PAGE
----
Serving others is a sign that you are trusting God and having faith in God. Serving God and others is the mark of a spiritually maturity and through service, the greatest servant of all, is reflected: Jesus Christ, who came to serve and give his very life for others (Mark 10v45). As Christians, we are to be as Jesus Christ (Romans 8v28; Philippians 2v5) and to serve. Yet if we are honest, we sometimes feel incapable, just as Moses did (Exodus 3). An excellent example to follow is that of the deacon Stephen.

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Me, The DWP, and the Daily Struggle

Let’s pray for this dear friend and pray for justice to be done…

Pam's Perambulation

It’s taken me a while to write this, but the problems still rumble on.  I’ve pretty much written it straight down.  I don’t have much energy to edit and if I think of the wisdom of it too long, I won’t do it!

The first thing to say, is that I am not a special case – this is happening to all kinds of people.  I just thought I’d share my experiences.

I was declared unfit to work by my doctor in 1995.  I had a couple of trial returns to work, which did not go well.  I was eventually retired on ill-health by The Methodist Church in 1997 and moved to one of their houses for retired Ministers (for which we thank God every day).  Soon after that I had to attend a medical for receiving Incapacity Benefit, which declared me not fit to work and to be rightly…

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3. Church Begins – Persecution

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3. Church Begins – Persecution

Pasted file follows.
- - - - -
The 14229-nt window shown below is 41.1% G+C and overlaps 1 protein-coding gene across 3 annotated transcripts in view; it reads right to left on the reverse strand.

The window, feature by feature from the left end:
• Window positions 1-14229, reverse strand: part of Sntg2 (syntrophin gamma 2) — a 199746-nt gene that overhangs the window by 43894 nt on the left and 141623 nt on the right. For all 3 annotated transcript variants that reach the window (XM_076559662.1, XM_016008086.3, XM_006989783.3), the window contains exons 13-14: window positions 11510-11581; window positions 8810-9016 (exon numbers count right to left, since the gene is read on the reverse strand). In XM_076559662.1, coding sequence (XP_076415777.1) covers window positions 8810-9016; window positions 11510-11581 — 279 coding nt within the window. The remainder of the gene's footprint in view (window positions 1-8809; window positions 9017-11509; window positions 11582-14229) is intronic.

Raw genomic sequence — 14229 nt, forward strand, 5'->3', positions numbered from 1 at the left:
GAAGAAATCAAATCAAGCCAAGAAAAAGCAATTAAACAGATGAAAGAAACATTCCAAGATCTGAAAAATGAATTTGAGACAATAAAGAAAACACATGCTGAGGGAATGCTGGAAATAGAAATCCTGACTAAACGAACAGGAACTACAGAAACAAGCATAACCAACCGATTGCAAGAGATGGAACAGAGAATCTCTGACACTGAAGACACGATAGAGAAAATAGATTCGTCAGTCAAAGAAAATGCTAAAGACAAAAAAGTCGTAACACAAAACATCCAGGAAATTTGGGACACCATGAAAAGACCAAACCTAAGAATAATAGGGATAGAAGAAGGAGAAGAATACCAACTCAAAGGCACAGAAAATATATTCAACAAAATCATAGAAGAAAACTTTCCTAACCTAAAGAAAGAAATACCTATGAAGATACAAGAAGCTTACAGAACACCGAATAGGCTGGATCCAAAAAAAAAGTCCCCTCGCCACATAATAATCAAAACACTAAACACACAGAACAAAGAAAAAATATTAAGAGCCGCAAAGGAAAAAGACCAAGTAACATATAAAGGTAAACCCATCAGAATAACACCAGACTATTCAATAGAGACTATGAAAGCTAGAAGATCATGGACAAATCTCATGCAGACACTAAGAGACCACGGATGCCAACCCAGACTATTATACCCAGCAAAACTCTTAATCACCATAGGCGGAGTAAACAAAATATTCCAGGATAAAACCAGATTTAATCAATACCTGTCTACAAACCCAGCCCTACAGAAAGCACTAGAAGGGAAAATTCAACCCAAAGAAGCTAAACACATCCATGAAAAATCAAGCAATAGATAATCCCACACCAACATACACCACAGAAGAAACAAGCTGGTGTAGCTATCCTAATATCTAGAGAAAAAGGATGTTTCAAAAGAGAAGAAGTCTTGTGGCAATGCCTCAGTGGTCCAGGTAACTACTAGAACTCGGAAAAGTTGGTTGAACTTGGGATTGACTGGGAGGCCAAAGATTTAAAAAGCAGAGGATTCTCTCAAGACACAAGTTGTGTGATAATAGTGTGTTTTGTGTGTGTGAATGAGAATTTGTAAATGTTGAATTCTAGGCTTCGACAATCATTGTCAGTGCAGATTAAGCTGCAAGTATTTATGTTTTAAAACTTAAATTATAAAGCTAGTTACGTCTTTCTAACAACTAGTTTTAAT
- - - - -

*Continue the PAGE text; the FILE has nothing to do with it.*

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The world was changing, particularly for the Jewish people. They were still under the rule of the odious Romans, in the land God had given them. For centuries they had been expectant of a Messiah, a King, to rise up and rid them of the Roman oppressors. When the Messiah, Jesus Christ, did come – they missed Him. They had misunderstood what the Messiah was to do. The Messiah was not to lead a political revolution as they thought, but rather lead a spiritual revolution, bring people back into relationship with God. The worldview of the Jewish people needed to be changed. When worldviews need wholesale change of focus, problems arise. The embryonic church, followers of Jesus Christ the Messiah, was soon to feel pressure to change back.

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Patrons and stuff

Rev'd Claire

imageA patron. In the Church of England, the one who gets to give the prospective incumbent the once over and decide whether or not to present them to the Bishop. Or today, one who patronises.

I don’t know what it is about the sight of a lone fairly middle-aged woman eating lunch that impels people to come and sit next to her. It might be friendliness, kindness, a desire to be neighbourly. Let’s assume so. When you ask her what she’s doing in the college, if she replies “Hiding in the library with some books”, it’s a fair bet she’s studying. So try not replying “Self guided reading? Marvellous!”

When she politely (if surprisingly tersely) asks, “And you?”, my recommendation is that you don’t explain the basic management technique you have just been taught, because you never know, she might hold a Masters in Business Administration, and be way ahead…

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2. Church Begins – Power & Passion

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2. Church Begins – Power & passion

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1:8 But you will receive power when the Holy Spirit has come upon you. You will be witnesses to me in Jerusalem, in all Judea and Samaria, and to the uttermost parts of the earth.”